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Willow Smith’s ‘ARDIPITHECUS’ lands on Spotify—and it’s genius pop
Peak teen. In the best possible way.
Smith self-produced the 15 tracks, collaborating with her older half-brother Trey (credited as AcE) and her friend Jabs on some of them. They’re exactly what I imagine it’d feel like to be 15 in 2015.
Right out of the gate, the first track “Organization & Classification” hits you with feminism and sex-positivity. She delivers lyrics like, “I’m just a teenager/but I feel angrier than a swarm of hornets/They call us whores/but it’s just because we do just what we want and don’t look back once,” over a Bjork-recalling electronic beat.
Then later in the album, without batting an eye, she dedicates two pensive tracks to the half-demon, half-human, bass-playing Adventure Time character Marceline.
That’s what being a teen is, isn’t it? Feeling the heaviest feelings you’ve felt in your life while simultaneously elbowing out a space for yourself in a culture you think you can see more clearly than everybody else. But Smith’s “No one gets it! I’m painting my nails black!” is, “I’m writing two songs about my favorite TV show!”
It’s a huge departure from her first foray into the music world with “Whip My Hair,” and I mean that in the best way. She’s still making music with a pop influence, but she has perspective. The album reads like a zine—pathologically sincere.
When someone else from her generation of pop musicians, let’s say Justin Bieber, sings a lyric like “What about the children?” you laugh. There’s no way that guy is lying awake at night worried about the world’s young people. In fact, a PR team probably requested that song be included on the album.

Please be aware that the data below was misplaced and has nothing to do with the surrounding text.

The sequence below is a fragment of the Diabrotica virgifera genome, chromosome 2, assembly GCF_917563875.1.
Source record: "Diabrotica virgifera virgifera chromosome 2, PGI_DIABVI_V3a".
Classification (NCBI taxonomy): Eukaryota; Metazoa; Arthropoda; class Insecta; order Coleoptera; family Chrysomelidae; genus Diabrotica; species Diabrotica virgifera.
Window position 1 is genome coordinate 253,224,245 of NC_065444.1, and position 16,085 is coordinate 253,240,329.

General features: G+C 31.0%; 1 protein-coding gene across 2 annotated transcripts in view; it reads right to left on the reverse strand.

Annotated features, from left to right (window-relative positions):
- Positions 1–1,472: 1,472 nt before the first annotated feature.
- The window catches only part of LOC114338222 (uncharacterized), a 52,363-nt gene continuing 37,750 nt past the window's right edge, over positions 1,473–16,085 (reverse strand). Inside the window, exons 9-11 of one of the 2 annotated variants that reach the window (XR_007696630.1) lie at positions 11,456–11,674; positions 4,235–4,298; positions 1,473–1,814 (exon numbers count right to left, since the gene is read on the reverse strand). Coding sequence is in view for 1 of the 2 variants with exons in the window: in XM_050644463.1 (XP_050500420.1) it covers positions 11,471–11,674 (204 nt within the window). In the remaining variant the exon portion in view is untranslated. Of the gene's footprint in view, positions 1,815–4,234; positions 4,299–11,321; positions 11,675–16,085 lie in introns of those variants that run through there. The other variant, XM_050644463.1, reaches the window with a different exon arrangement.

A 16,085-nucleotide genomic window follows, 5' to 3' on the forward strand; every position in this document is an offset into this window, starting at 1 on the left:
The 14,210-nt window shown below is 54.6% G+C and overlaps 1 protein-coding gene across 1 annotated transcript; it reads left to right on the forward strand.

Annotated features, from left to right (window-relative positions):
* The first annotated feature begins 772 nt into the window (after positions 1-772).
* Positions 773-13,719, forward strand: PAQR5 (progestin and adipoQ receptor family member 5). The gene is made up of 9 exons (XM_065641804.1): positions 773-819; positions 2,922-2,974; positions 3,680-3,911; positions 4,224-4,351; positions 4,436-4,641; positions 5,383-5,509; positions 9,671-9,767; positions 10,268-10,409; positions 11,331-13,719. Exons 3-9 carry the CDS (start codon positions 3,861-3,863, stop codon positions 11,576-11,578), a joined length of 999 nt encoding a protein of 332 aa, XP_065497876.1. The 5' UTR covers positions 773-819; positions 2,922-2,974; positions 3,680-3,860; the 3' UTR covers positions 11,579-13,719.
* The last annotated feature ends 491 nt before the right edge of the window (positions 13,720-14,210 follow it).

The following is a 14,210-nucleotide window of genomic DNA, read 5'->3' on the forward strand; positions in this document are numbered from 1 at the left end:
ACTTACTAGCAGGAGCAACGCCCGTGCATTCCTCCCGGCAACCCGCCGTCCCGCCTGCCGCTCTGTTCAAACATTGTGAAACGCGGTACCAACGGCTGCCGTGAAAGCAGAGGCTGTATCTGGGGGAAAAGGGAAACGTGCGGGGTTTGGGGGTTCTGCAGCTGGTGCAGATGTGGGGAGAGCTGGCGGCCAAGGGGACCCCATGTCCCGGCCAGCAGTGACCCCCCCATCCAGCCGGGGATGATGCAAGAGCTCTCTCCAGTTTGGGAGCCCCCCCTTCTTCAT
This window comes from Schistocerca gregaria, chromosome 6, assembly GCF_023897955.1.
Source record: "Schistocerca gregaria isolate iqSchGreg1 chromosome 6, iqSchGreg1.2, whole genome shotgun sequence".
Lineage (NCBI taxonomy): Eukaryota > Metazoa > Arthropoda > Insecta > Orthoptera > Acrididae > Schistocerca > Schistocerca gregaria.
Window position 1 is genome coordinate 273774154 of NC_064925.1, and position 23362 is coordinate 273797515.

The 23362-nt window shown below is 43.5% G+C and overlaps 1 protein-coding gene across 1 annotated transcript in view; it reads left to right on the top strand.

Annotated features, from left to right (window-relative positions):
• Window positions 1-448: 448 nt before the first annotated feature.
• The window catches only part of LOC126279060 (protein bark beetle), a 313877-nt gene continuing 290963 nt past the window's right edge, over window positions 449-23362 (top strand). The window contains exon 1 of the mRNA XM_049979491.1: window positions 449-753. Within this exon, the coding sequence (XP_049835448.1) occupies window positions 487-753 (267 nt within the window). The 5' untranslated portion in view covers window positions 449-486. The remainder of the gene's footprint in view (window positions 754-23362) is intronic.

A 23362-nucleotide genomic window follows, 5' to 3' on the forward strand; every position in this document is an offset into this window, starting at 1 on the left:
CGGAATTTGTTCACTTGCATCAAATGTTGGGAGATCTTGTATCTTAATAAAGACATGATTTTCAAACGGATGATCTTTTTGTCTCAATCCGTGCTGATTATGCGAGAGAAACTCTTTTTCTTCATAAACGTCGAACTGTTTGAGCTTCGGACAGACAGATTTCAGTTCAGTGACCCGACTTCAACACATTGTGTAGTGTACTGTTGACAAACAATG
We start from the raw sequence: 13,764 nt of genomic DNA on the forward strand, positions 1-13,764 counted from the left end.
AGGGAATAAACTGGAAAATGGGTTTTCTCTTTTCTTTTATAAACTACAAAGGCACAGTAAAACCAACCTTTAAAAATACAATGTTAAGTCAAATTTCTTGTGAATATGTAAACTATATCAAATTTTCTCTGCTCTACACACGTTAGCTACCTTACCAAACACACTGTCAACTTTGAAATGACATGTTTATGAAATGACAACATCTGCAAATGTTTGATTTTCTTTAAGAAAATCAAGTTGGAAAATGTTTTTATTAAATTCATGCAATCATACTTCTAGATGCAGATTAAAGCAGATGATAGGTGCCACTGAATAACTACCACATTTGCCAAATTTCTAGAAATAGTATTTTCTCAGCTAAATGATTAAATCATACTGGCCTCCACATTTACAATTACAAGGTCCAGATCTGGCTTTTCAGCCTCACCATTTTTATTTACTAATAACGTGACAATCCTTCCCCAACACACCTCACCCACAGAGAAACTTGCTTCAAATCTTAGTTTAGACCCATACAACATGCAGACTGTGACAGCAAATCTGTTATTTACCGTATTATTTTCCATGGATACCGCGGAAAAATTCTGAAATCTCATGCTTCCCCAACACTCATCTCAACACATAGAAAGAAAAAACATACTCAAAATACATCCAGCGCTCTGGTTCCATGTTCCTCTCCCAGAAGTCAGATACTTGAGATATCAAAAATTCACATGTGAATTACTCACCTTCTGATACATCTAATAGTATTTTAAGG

That’s not the case with Willow. When she sings something like, “So tell me one thing: Is it really bad to have experience that you know for yourself/rather than sit home and believe in this?” you can picture the diary page where she wrote that down. The late-night iMessage she sent to Jaden.
It’s that ability to let highbrow and lowbrow, the mainstream and the deeply personal, sit side by side and treat them with equal respect that makes the album rule. “Wait a Minute!” is basically a disco song, but it has lyrics like, “I left my consciousness in a sixth dimension.”
Christine Friar is a writer and editor in New York who focuses on streaming entertainment and internet culture. Her work has appeared in the Awl, the Fader, New York Magazine, Paper Magazine, Vogue, Elle, and more.